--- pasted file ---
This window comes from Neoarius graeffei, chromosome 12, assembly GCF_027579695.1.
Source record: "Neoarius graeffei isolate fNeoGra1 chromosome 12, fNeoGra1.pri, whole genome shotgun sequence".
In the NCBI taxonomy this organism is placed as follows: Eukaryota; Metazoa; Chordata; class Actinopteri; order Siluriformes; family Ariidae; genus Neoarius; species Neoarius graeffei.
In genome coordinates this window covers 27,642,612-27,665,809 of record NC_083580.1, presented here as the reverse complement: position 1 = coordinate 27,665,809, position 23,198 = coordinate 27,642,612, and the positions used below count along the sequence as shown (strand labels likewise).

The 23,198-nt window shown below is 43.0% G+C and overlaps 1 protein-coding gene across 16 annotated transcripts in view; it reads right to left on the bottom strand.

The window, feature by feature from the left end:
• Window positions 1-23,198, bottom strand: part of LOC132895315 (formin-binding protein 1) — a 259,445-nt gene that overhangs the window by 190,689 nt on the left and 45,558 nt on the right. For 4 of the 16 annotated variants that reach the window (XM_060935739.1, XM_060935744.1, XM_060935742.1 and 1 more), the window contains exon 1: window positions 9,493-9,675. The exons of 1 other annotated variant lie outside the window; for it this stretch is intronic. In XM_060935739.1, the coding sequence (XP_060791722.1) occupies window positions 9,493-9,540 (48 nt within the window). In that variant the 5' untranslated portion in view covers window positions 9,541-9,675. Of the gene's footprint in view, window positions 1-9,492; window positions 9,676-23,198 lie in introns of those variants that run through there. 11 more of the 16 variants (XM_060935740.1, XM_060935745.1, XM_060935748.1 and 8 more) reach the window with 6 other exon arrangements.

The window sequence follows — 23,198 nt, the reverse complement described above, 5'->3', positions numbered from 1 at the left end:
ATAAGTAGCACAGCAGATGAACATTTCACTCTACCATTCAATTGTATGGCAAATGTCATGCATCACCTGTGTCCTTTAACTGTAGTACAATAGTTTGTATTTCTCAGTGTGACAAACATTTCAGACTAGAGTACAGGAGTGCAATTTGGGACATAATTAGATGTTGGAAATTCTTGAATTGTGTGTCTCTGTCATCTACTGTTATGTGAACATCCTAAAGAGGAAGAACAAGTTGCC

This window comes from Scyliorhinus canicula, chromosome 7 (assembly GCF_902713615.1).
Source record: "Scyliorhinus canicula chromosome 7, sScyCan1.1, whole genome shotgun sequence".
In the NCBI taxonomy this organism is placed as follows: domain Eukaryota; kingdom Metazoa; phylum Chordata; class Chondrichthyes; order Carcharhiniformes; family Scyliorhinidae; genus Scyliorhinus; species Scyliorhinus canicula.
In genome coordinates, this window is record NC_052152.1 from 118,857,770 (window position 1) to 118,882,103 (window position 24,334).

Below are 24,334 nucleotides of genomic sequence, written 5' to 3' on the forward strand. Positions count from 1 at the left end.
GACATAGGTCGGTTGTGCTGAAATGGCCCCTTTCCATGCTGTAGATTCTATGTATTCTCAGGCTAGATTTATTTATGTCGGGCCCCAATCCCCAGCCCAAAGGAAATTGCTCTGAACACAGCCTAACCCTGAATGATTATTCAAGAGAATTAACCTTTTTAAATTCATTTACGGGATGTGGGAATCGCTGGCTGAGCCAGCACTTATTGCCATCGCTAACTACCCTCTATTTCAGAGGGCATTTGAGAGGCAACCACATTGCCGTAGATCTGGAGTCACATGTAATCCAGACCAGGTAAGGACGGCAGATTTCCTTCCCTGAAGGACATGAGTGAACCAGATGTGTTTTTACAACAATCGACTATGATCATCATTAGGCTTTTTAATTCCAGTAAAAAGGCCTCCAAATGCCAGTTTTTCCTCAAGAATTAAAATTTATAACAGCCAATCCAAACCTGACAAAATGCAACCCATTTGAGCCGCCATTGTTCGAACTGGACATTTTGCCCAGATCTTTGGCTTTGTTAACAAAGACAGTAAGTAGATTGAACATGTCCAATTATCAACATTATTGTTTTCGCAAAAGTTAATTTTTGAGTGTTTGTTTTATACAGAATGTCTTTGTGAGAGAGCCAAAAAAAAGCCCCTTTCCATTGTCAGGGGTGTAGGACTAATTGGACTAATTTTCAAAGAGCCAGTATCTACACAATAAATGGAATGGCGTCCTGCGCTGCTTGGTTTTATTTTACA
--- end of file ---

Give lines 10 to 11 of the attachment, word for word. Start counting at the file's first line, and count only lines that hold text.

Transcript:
This window comes from Scyliorhinus canicula, chromosome 7 (assembly GCF_902713615.1).
Source record: "Scyliorhinus canicula chromosome 7, sScyCan1.1, whole genome shotgun sequence".